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by Kirsteen Paterson
16 June 2022
500 Ukrainians stuck in hotels amid 'block' in Scottish Government super-sponsor scheme

A Ukrainian protestor demonstrates outside the Consulate General of Russia in Edinburgh. Credit: Rich Dyson/Alamy Live News

500 Ukrainians stuck in hotels amid 'block' in Scottish Government super-sponsor scheme

"Where is the block?" – the Ukrainian consul general today questioned why refugees stuck in hotels are still waiting for hosts under the Scottish Government’s super-sponsor scheme.

Around 500 Ukrainians have stayed in hotels for "a month or more", MSPs heard, as they wait to be matched with suitable hosts under the Holyrood initiative that aims to speed-up the visa and accommodation process for those fleeing Russia's war.

Yevhen Mankovskyi, the Ukrainian consul in Edinburgh, said mothers with multiple children are finding the conditions especially hard and questioned why social housing in Glasgow was set to be destroyed instead of provided to such families. 

He said: "There is social housing in Glasgow, but it was decided that it should be destroyed because it's not okay any more.

"Our community there have mentioned that they have spoken to the people who have been moved from the social housing just few months ago, and they thought like yeah, this building just needs some renewal. 

"We have discussed this with the Scottish Government and they have mentioned that it's not suitable any more."

On the super-sponsor scheme matches, he said: "I can't tell you where it's blocked, I'm not in charge on this. 

"People with whom I talk everyday, they don't understand where is the block.

"There are a lot of host families who have applied."

Appearing before the Constitution, Europe, External Affairs and Culture Committee, Mankovskyi said the problem may be because the Ukrainians "want to stay in Glasgow or Edinburgh".

He said some Ukrainian city-dwellers who were relocated to the Highlands and other rural areas have been "really happy" because "of its amazing views, fresh air, just brilliant", but quickly started to feel "a little bit nervous and a little bit crazy" because they miss the city. He said: "They need again to move to the big city just to live their life."

The consul praised Scottish and local government support, including the provision of welcome hubs and the laying-on of coaches to take Ukraine fans to Hampden Park for the country's match against Scotland.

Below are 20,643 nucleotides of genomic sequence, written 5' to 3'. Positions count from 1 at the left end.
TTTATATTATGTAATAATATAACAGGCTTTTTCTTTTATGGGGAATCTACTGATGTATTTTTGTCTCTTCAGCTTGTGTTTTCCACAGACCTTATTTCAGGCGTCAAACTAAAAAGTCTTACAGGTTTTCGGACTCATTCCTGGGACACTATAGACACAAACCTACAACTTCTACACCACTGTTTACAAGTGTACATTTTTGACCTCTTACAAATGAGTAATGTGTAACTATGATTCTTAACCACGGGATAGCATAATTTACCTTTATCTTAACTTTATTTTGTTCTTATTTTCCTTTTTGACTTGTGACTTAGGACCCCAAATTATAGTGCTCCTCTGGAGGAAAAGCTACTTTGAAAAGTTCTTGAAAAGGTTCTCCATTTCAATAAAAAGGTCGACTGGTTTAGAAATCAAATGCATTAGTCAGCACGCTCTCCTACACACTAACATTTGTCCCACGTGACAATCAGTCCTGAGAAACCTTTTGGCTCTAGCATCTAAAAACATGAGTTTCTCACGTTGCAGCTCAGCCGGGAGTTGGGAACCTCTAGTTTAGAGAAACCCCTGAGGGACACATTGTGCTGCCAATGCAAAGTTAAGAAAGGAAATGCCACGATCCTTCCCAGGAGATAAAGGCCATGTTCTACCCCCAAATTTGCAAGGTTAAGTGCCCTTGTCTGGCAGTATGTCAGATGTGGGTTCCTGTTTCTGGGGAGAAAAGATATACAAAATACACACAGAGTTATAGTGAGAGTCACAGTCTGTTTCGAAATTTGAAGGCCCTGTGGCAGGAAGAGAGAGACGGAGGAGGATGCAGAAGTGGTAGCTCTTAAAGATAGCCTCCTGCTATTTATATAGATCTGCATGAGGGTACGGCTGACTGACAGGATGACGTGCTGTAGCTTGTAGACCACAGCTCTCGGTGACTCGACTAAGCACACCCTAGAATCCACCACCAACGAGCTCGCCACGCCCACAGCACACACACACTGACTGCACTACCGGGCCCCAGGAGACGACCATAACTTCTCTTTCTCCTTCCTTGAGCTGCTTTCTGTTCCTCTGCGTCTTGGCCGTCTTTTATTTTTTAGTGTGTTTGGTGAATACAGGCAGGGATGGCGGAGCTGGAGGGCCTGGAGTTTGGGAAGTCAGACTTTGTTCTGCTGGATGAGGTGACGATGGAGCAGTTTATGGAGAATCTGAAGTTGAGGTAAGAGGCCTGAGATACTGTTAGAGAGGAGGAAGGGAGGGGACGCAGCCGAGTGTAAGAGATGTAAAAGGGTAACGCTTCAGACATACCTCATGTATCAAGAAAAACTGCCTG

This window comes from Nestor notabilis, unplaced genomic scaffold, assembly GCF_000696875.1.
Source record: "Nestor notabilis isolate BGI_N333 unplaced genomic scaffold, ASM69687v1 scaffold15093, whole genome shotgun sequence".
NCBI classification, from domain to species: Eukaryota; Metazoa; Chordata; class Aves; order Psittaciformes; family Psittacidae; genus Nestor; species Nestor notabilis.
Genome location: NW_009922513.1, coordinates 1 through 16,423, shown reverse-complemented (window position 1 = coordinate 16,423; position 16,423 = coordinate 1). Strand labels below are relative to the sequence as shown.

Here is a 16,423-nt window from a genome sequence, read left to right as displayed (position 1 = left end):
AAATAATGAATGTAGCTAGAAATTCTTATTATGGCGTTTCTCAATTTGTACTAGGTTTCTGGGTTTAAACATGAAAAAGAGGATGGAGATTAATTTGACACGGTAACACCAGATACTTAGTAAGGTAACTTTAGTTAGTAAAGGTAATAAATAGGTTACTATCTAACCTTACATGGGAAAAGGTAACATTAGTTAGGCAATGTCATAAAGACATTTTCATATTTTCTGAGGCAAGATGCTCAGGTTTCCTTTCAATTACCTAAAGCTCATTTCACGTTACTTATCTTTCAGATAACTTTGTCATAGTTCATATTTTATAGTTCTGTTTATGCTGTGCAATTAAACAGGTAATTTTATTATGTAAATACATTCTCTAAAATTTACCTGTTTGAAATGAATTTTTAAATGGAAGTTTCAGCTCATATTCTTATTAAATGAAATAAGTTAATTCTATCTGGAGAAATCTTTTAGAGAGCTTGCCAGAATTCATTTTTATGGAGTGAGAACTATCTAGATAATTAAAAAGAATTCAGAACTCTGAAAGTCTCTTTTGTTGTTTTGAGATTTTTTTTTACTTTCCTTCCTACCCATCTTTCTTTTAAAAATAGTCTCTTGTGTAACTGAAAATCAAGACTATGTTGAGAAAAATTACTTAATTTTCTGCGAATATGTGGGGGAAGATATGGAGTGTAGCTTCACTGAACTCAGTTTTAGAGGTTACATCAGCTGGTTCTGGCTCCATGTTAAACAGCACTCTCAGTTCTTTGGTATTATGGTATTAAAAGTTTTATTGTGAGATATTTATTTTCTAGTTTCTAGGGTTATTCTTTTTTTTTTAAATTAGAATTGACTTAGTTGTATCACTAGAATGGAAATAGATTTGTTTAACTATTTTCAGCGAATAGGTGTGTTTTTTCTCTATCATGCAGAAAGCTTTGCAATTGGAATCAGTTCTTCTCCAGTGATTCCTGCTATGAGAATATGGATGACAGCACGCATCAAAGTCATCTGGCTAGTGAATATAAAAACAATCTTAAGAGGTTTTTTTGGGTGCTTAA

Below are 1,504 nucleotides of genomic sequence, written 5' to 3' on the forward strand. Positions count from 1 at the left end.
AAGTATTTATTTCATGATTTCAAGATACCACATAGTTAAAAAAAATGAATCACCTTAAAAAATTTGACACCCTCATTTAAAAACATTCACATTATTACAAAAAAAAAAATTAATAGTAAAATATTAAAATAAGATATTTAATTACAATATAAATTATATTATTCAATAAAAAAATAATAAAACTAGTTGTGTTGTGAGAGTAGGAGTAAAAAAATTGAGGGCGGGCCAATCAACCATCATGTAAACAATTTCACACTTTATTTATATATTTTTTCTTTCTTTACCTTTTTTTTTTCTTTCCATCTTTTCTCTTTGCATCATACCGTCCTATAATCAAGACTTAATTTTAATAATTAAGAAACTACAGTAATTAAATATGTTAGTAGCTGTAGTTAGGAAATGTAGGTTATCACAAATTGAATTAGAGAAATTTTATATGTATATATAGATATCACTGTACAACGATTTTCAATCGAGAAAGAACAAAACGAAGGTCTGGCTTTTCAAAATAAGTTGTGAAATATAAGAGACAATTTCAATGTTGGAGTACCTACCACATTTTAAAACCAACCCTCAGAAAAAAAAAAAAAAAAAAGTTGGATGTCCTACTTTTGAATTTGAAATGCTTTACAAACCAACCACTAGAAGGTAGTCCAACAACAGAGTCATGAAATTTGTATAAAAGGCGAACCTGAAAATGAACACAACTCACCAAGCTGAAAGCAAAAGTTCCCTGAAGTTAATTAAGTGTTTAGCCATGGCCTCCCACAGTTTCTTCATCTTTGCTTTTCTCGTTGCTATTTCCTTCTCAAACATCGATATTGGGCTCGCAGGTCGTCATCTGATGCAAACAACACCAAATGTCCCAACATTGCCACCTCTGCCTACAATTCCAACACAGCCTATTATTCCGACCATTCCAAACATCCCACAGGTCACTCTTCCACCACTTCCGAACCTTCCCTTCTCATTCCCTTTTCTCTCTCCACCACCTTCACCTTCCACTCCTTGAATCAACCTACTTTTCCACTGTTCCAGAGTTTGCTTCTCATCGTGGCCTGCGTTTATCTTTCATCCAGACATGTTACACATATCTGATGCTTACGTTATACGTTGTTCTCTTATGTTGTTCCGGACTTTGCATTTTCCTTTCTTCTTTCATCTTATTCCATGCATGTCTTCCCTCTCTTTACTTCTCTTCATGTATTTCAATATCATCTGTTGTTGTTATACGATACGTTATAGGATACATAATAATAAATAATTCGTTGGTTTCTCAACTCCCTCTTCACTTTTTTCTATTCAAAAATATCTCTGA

But he said without wider provision of free travel, families are struggling to visit information points to gain guidance and advice.

Refugees minister Neil Gray told the panel that an £11m scheme will "bring void properties back into use" for long-term housing for Ukrainians. And he said the matching service "does work", but is a "challenge" due to "different reasons" including a change in circumstances for prospective hosts.

The session heard that as well as those yet to find host accommodation, questions are emerging for those refugees who arrived earlier in the programme and whose initial six-month residency with a host is entering its final weeks. 

Gray said efforts continue to move families on from hotels and "nobody in Scotland" should use social media to find matches. He said: "That's the whole point of the super sponsor scheme, it makes it safer. We don't need people running the risk of well-meaning social media pages that are offering rematching or matching services, that is not needed in Scotland. The Scottish Government will match you and if the match breaks down, contact your welcome hub, contact your local resettlement team, contact the Scottish Government, contact your MSP – anyone – but you do not need to go through social media sites.

"There are major safeguarding concerns that I have – I’ve articulated to UK ministers around the prevalence of them elsewhere in the UK and about how that is posing a major risk to the Homes for Ukraine scheme elsewhere. I cannot stress highly enough how people should not be using social media to try to find private matches."

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